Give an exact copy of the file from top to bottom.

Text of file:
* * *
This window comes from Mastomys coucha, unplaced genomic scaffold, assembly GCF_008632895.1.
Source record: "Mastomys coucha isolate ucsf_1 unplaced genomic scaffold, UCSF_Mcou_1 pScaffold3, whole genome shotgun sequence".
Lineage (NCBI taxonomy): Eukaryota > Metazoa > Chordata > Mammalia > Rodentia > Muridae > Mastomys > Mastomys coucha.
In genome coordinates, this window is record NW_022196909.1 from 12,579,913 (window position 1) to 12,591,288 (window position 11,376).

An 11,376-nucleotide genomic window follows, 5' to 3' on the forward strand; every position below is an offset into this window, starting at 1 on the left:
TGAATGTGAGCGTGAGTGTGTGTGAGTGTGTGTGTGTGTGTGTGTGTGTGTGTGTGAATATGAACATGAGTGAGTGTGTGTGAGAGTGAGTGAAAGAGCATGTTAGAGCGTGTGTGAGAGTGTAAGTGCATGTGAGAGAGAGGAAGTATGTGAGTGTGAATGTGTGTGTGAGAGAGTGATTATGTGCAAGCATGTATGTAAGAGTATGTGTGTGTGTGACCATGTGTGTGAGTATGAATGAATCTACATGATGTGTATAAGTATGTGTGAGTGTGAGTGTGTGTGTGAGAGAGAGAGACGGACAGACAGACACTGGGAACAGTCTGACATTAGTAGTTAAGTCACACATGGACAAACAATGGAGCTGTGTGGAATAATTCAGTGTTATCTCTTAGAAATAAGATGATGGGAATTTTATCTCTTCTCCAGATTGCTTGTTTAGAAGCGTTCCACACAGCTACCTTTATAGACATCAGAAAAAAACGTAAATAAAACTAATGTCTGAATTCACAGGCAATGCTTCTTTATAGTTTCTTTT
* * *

This window comes from Mastomys coucha, unplaced genomic scaffold, assembly GCF_008632895.1.
Source record: "Mastomys coucha isolate ucsf_1 unplaced genomic scaffold, UCSF_Mcou_1 pScaffold3, whole genome shotgun sequence".
Lineage (NCBI taxonomy): Eukaryota > Metazoa > Chordata > Mammalia > Rodentia > Muridae > Mastomys > Mastomys coucha.
In genome coordinates, this window is record NW_022196909.1 from 12,579,913 (window position 1) to 12,591,288 (window position 11,376).

An 11,376-nucleotide genomic window follows, 5' to 3' on the forward strand; every position below is an offset into this window, starting at 1 on the left:
TGAATGTGAGCGTGAGTGTGTGTGAGTGTGTGTGTGTGTGTGTGTGTGTGTGTGTGAATATGAACATGAGTGAGTGTGTGTGAGAGTGAGTGAAAGAGCATGTTAGAGCGTGTGTGAGAGTGTAAGTGCATGTGAGAGAGAGGAAGTATGTGAGTGTGAATGTGTGTGTGAGAGAGTGATTATGTGCAAGCATGTATGTAAGAGTATGTGTGTGTGTGACCATGTGTGTGAGTATGAATGAATCTACATGATGTGTATAAGTATGTGTGAGTGTGAGTGTGTGTGTGAGAGAGAGAGACGGACAGACAGACACTGGGAACAGTCTGACATTAGTAGTTAAGTCACACATGGACAAACAATGGAGCTGTGTGGAATAATTCAGTGTTATCTCTTAGAAATAAGATGATGGGAATTTTATCTCTTCTCCAGATTGCTTGTTTAGAAGCGTTCCACACAGCTACCTTTATAGACATCAGAAAAAAACGTAAATAAAACTAATGTCTGAATTCACAGGCAATGCTTCTTTATAGTTTCTTTT